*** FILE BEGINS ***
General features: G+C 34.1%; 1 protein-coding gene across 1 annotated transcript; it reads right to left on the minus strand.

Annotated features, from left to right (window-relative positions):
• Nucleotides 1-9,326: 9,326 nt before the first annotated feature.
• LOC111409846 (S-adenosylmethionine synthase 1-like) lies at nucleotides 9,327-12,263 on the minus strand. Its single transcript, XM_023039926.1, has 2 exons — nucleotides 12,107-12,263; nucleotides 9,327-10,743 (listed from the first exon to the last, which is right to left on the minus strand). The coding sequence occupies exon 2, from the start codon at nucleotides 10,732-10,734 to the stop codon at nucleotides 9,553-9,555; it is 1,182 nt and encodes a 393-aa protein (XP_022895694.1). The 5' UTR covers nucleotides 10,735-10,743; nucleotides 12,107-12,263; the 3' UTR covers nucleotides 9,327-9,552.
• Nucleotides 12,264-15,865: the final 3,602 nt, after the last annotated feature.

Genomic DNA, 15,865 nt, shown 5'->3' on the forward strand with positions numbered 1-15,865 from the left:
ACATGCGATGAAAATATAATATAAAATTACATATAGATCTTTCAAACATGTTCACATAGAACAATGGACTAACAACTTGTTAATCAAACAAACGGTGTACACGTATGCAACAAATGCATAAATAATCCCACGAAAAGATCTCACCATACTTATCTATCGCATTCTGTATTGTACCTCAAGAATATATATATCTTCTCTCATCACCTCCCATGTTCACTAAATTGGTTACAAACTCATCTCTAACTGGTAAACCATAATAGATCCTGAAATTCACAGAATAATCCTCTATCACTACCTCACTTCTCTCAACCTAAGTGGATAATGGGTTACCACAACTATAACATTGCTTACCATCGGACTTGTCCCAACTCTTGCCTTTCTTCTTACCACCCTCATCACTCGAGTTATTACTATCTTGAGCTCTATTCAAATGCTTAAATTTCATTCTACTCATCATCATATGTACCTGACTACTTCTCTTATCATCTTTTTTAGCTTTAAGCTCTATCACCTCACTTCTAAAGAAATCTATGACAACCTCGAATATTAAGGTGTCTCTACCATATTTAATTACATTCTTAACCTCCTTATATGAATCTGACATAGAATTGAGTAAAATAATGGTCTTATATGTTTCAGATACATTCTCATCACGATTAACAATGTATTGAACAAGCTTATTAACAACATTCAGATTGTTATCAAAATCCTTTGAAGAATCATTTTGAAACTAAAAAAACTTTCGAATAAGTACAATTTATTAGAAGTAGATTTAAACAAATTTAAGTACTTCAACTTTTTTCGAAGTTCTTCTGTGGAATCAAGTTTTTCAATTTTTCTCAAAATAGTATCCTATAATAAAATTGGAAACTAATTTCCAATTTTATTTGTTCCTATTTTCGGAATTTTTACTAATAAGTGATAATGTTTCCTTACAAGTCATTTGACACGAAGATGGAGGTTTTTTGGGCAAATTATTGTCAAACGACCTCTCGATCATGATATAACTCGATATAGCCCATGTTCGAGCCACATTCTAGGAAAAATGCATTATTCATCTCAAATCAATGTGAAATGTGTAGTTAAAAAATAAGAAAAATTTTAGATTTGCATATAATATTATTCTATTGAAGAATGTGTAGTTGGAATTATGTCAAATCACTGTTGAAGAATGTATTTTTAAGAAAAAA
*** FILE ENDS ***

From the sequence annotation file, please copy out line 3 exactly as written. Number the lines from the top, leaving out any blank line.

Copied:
• Nucleotides 1-9,326: 9,326 nt before the first annotated feature.